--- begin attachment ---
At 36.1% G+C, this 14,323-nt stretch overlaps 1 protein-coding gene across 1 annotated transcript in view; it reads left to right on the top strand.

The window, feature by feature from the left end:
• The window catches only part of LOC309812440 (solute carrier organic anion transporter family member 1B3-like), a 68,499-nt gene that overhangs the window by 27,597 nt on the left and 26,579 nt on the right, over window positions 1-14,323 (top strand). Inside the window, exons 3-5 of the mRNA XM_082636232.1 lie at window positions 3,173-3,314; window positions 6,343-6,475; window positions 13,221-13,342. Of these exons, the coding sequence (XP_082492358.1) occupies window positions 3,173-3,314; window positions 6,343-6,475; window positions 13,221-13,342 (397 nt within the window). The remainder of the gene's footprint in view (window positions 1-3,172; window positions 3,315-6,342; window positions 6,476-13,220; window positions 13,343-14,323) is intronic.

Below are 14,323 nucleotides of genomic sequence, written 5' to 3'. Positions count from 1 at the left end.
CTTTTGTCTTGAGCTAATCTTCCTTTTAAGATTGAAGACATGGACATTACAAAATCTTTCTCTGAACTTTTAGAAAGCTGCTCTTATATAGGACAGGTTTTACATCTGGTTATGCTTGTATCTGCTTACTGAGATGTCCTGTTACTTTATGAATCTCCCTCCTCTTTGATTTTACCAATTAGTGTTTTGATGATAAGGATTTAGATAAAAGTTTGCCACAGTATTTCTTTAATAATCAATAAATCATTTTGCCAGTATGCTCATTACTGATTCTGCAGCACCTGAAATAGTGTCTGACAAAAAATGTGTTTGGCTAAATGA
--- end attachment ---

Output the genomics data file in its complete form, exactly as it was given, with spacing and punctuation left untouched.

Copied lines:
At 36.1% G+C, this 14,323-nt stretch overlaps 1 protein-coding gene across 1 annotated transcript in view; it reads left to right on the top strand.

The window, feature by feature from the left end:
• The window catches only part of LOC309812440 (solute carrier organic anion transporter family member 1B3-like), a 68,499-nt gene that overhangs the window by 27,597 nt on the left and 26,579 nt on the right, over window positions 1-14,323 (top strand). Inside the window, exons 3-5 of the mRNA XM_082636232.1 lie at window positions 3,173-3,314; window positions 6,343-6,475; window positions 13,221-13,342. Of these exons, the coding sequence (XP_082492358.1) occupies window positions 3,173-3,314; window positions 6,343-6,475; window positions 13,221-13,342 (397 nt within the window). The remainder of the gene's footprint in view (window positions 1-3,172; window positions 3,315-6,342; window positions 6,476-13,220; window positions 13,343-14,323) is intronic.

Below are 14,323 nucleotides of genomic sequence, written 5' to 3'. Positions count from 1 at the left end.
CTTTTGTCTTGAGCTAATCTTCCTTTTAAGATTGAAGACATGGACATTACAAAATCTTTCTCTGAACTTTTAGAAAGCTGCTCTTATATAGGACAGGTTTTACATCTGGTTATGCTTGTATCTGCTTACTGAGATGTCCTGTTACTTTATGAATCTCCCTCCTCTTTGATTTTACCAATTAGTGTTTTGATGATAAGGATTTAGATAAAAGTTTGCCACAGTATTTCTTTAATAATCAATAAATCATTTTGCCAGTATGCTCATTACTGATTCTGCAGCACCTGAAATAGTGTCTGACAAAAAATGTGTTTGGCTAAATGA